Budget 2011: What does downgraded UK growth mean for investors

23rd March 2011

In a growth-starved environment, with inflation figures stoking fears, today's budget was awaited in eager anticipation.

Aiming to simplify our complex tax system, increase competitiveness and boost domestic industry, the politically astute rhetoric rang loud while bottom-line impacts remained mixed. Most crucially as an investor, how has the budget impacted the outlook for investment?

Growth alone does not drive equity returns

Much noise has been made over the downgrade of this year's growth forecast (from 2.1% to 1.7%) but studies carried out to investigate a link between growth and equity returns have come back empty handed.

Taking the recession during the early 1990s as an example, during its duration the UK All Share Index increased in value by more than 16%. Furthermore, as I write this article, the FTSE 100 is barely reacting.

Outlook for stock pickers remains buoyant

The government has picked certain sectors for penalty, others for promotion and the budget will impact companies in different ways. Investors and fund managers able to differentiate and exploit this will be well-placed.

The following bullet points give a high level overview highlighting some of the discrepancies:

 

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3 thoughts on “Budget 2011: What does downgraded UK growth mean for investors”

  1. Anonymous says:

    Ken – a most prescient piece from you. I agree 100% with your comment:
    “It might be too frightening to see the whole, and we might start to feel the need to do something about it.”I believe the “average” individual can muster enough strength of mind to consider his immediate circle, but outside that – it’s just too vast to take in, let alone DO something about. We cannot rely on “leadership” as there is none so the answer is to focus energy on that which we can do something about – the inner circle. Will things change? Not in my lifetime, sad to say.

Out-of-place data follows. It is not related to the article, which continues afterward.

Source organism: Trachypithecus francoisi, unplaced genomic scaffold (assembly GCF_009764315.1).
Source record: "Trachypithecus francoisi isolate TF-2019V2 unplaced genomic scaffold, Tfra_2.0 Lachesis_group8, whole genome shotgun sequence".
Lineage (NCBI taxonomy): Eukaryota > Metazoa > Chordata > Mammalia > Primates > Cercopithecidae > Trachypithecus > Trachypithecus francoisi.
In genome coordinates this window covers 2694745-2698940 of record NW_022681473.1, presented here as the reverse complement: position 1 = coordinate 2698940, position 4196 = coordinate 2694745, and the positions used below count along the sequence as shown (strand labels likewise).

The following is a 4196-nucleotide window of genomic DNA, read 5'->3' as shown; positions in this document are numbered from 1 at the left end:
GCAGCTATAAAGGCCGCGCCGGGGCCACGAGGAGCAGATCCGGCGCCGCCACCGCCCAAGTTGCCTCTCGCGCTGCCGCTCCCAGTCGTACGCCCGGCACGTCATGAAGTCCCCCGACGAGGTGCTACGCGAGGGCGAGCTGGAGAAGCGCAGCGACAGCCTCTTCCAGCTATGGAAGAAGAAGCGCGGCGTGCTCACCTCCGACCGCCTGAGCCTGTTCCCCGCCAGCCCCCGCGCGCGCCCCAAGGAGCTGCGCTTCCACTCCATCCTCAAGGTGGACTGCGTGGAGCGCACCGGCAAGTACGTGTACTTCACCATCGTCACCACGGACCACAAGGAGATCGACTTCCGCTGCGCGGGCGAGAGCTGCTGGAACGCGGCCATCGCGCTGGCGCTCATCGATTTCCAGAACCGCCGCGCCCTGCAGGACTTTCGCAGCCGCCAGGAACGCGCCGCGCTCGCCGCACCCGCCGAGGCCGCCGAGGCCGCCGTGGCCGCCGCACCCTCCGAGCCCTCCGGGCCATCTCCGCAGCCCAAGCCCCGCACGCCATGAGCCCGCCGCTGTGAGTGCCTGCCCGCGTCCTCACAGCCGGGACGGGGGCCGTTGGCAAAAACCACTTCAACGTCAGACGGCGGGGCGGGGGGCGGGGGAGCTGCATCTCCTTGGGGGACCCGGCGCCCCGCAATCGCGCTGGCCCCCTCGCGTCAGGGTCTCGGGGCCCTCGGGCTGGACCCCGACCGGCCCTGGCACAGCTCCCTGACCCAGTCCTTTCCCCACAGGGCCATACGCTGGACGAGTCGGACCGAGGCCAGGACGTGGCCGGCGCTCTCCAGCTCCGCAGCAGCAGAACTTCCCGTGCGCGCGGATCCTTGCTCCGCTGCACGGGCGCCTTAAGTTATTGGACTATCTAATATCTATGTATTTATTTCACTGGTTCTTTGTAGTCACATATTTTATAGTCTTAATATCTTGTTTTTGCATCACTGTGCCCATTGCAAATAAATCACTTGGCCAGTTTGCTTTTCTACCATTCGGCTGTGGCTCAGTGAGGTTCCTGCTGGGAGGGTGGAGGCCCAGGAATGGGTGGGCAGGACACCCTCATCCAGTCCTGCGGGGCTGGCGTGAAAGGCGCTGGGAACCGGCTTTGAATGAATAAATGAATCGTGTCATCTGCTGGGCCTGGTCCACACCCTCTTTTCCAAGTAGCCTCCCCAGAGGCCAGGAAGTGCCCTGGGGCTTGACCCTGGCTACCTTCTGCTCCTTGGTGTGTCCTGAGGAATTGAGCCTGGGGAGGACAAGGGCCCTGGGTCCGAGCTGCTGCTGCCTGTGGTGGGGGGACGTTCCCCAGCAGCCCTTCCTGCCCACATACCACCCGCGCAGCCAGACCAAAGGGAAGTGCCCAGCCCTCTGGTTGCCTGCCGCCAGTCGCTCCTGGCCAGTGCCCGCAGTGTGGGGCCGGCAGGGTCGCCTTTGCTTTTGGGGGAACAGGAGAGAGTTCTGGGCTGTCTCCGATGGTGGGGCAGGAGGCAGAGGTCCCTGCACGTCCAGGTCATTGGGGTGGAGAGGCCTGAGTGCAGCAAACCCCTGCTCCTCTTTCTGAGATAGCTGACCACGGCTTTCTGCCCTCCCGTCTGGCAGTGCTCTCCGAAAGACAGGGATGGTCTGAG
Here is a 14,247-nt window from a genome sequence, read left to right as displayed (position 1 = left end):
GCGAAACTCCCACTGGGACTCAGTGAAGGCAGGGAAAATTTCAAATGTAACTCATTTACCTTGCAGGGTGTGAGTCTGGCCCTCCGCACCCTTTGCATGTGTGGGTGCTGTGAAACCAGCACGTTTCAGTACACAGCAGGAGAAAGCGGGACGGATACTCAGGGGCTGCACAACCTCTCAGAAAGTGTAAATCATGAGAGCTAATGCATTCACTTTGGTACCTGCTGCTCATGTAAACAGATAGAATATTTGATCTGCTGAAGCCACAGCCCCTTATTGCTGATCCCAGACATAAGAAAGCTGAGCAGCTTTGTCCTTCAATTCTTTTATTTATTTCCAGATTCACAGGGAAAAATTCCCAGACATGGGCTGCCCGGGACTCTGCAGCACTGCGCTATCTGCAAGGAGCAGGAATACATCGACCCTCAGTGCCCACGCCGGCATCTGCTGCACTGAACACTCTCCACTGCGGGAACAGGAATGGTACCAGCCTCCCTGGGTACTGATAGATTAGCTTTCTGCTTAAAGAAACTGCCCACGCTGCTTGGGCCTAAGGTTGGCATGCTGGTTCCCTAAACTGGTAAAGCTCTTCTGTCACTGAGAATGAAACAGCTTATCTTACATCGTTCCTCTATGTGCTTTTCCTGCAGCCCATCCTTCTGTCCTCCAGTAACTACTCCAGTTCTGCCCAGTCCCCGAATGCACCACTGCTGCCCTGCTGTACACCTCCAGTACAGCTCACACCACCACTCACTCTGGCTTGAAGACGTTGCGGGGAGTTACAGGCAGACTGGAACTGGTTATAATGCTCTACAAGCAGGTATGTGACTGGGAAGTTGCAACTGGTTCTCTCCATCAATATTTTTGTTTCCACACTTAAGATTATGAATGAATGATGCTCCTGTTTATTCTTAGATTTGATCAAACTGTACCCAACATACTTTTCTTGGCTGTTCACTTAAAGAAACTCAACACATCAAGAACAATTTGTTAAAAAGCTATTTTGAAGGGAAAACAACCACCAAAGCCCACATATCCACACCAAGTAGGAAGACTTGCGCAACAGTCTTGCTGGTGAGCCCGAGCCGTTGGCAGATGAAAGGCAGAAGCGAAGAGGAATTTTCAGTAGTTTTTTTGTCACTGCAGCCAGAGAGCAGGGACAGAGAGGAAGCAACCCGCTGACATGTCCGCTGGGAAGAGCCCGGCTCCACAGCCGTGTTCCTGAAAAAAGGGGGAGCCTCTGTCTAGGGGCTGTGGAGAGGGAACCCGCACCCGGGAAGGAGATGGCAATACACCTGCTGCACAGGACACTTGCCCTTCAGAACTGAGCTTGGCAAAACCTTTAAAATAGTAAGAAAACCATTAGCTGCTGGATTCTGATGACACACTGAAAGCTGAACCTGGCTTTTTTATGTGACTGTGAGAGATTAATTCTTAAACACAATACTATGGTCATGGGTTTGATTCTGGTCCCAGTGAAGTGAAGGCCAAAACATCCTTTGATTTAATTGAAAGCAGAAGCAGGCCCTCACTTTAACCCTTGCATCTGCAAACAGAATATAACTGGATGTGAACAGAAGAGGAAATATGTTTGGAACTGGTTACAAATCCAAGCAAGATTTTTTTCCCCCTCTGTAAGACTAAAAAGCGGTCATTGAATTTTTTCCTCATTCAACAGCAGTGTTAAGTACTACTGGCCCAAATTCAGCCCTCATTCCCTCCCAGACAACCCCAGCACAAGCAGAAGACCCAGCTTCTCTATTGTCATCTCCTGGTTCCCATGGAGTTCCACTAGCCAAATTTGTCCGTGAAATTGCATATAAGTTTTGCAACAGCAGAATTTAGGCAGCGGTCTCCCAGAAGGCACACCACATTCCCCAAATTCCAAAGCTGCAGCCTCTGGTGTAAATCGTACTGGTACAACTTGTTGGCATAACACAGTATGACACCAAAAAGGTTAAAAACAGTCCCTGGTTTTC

2. Anonymous says:

    I live in S Africa in Johannesburg which has been described recently as a city surrounded by a ring of fire.   The growing gap between rich and poor is very noticeable and, at least here, seems to be between the skilled and unskilled.   As the gap widens greed seems to become inspired.   The whole thing is frighening, and you are in the right country for elephants!   I appreciated your comments.     The mechanics of the present wage and income structures really needs examination on a world wide basis before disaster strikes.

  3. The figures only show incomes. What about the facts on wealth, which for some makes a far bigger difference.
    How does the effect of immigration effect the figures? In countries with a large number of immigrants this over a period of time is a different group of people, so that are there measures showing what happened to the original people over time? Hence a country may become more unequal simply by allowing more poor people in, and conversely by allowing a large number of tax exiles in distorting the figures.

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